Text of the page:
On October 4, 1957, the Soviet Union pulled ahead of the United States in the infamous “Space Race” by launching Sputnik 1 (satellite) into lower Earth orbit. Over a decade later, the United States became the first country to land a man on the moon, thus ending the Space Race. Many shuttle launches have taken place since that iconic day, however, none were as shocking to the American public as the Challenger Disaster on January 28, 1986.
Just a minute after the initial launch, an O-Ring in the rocket’s right booster failed, causing the rocket to explode in front of shocked audiences. All seven crew members of Challenger, including a teacher, were killed instantly in the inferno. This was the first major shuttle tragedy experienced in the United States. Not only were people horrified by the deaths broadcasted on live television, but this event also proved how deadly these missions can be. So what does this have to do with marketing?
On July 3rd, 2014, American Apparel posted a picture of the challenger aftermath with a red background and the text, “On this July 4th, @americanapparel interprets ‘rockets red glare’ literally, with a pic of the Challenger explosion.” This clear misuse of the term “rockets red glare” is only overshadowed by the use of a national tragedy to gain more exposure. American Apparel pulled down the Tumblr post, but not before readers discovered it.
American Apparel then posted an apology saying:
We deeply apologize for today’s Tumblr post of the Space Shuttle Challenger. The image was re-blogged in error by one of our international social media employees who was born after the tragedy and unaware of the event. We sincerely regret the intensity of that selection and the post has been deleted.
Although they released an apology, many angered readers were quick to post their dissatisfaction with the original post and the apology. The anger towards the original post seems generally accepted by all parties. However, there are mixed reactions on the heat spawned from the apology. Public apologies released by large brands are generally used to combat bad publicity with a sincere, or sincere sounding, acknowledgement of a wrong doing, with promises of fixing the situation. American Apparel did mention that the post was previously deleted in attempt to rectify the situation, but to no avail. One angry poster replied by saying, “The excuse: Their social media mgr was born after the Challenger disaster. That’s lame.” Another poster went as far as to say, “The apology not here is *almost* worse than the original mistake.”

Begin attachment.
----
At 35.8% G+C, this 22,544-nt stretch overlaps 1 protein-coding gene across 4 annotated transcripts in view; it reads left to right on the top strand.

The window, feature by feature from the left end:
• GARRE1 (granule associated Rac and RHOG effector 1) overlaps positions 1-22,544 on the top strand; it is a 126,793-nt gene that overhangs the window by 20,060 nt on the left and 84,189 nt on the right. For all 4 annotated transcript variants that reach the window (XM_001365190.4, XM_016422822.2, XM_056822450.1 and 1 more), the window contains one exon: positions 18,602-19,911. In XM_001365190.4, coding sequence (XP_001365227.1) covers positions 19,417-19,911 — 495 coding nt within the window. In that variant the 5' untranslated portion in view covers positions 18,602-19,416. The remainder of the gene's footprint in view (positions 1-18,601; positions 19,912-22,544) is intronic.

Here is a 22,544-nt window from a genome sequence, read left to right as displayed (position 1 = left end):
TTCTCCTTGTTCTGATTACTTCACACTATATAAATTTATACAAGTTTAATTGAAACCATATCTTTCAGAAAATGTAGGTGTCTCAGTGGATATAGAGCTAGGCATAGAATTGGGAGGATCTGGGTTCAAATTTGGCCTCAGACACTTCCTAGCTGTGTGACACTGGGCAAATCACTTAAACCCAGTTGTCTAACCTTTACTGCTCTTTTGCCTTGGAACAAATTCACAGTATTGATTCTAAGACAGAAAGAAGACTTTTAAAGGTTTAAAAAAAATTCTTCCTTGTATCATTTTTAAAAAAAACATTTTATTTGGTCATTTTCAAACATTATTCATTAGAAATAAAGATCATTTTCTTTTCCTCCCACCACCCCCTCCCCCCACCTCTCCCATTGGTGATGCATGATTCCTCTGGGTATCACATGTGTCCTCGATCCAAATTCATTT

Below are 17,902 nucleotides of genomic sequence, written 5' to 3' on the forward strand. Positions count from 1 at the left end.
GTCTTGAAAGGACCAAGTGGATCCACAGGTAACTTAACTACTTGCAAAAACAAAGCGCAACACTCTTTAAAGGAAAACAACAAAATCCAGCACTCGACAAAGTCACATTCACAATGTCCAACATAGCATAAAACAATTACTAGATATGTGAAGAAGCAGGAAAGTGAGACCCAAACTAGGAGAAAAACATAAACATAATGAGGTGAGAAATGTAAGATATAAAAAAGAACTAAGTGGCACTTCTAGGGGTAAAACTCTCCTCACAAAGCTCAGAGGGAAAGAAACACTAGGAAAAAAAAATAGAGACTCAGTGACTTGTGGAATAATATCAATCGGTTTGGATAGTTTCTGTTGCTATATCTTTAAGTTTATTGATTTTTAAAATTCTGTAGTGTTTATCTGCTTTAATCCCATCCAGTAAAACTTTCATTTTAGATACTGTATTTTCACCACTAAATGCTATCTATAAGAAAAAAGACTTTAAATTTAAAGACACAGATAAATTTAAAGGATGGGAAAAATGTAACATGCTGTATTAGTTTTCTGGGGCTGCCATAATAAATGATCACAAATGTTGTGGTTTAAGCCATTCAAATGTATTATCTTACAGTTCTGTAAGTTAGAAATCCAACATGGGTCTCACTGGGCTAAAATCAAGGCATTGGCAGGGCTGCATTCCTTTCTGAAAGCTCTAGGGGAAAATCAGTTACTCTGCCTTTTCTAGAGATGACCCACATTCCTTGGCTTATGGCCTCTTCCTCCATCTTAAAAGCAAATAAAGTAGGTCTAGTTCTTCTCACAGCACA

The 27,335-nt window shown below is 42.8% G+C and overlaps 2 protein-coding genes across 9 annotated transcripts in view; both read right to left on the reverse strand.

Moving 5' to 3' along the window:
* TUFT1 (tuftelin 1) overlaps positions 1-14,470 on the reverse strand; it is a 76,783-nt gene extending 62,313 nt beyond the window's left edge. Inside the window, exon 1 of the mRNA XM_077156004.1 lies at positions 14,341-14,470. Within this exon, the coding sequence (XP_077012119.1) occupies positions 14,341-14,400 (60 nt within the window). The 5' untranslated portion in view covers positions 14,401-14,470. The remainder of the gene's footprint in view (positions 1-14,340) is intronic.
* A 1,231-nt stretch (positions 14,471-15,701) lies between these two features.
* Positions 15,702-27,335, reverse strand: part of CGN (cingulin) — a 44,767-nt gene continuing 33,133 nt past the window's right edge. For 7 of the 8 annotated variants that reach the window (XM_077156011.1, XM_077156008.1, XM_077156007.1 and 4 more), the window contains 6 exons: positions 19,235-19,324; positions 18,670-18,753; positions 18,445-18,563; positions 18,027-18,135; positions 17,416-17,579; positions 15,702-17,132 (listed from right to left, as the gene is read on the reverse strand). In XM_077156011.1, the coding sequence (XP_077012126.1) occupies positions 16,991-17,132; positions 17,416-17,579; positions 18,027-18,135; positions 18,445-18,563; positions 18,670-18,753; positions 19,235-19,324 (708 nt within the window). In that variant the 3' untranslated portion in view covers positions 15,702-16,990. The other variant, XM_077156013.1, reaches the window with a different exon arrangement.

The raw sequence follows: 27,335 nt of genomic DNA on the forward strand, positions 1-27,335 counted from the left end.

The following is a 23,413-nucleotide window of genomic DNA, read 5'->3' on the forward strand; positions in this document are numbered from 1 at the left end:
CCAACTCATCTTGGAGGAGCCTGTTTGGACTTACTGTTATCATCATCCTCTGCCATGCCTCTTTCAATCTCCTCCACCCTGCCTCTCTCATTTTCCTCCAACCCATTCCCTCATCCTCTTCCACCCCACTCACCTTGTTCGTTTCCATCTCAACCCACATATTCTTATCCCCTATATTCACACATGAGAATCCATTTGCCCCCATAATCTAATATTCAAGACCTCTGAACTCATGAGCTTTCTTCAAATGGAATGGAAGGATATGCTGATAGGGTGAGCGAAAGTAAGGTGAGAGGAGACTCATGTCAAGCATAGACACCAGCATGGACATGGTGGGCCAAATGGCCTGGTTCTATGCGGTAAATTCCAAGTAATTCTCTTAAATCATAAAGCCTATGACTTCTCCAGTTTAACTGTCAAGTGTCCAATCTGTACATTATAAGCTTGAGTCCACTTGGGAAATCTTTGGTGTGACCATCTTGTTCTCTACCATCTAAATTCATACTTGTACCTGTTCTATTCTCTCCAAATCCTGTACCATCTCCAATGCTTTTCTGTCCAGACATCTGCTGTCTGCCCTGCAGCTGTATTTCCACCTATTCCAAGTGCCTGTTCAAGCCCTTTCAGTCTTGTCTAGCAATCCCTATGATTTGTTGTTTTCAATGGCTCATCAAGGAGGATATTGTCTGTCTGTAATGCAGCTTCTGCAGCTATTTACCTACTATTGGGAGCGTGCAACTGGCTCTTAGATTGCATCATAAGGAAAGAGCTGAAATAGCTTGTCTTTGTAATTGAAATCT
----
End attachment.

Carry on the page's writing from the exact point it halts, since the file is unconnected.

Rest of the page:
Let’s take a deeper look into the apology. American Apparel claimed that the image was posted by an international employee born after the tragedy. Instead of just apologizing, they attempted to sway audiences by displaying the forgivable ignorance of the poster because of his or her age. They also mentioned that the poster was an international employee. This attempt clearly backfired on the company because audiences did not buy it. In fact, this remark just seemed to make matters worse for American Apparel.
Why did the apology backfire?
The apology seemed to lack sincerity for one simple reason. They attempted to lessen the blow by offering an excuse to the general public. Instead of accepting full responsibility for the mishap, they tried to transfer the blame to a single employee in an attempt to disassociate with their error.
What does this mean for brands?
Lesson to be learned: Review all marketing materials before they are released to the general public. Once the content is posted, you cannot control how people react, how the backlash will affect your brand equity, or where the media will spread after release. The Tumblr post should have been reviewed by the employee’s superior before submission. Especially if the post deals with something that could be considered offensive or of bad taste. Audiences clearly do not care how old a company representative is, and with good reason. Marketers need to play Devil’s advocate with all marketing actions to ensure accuracy, legitimacy, and professionalism of all created materials. Posting or reposting information without careful research is careless and often causes problems like this to occur.
Social Media engagement is a fickle art combined with a good dose of science. Companies find themselves walking the fine line of creating socially engaging content that is not offensive to the multiple demographics that may be viewing the post. American Apparel’s snafu is an example of how one misstep can cause serious damage to brand equity. Although Social media is an ongoing labor of love/hate, each post made by a company is important and the messages need to be designed as such. All the more reason to trust marketing agencies to control and maintain your Social engagement, rather than a 20-something in the office that knows how to post to Social platforms but fails to understand the implications of poor Social Media interactions.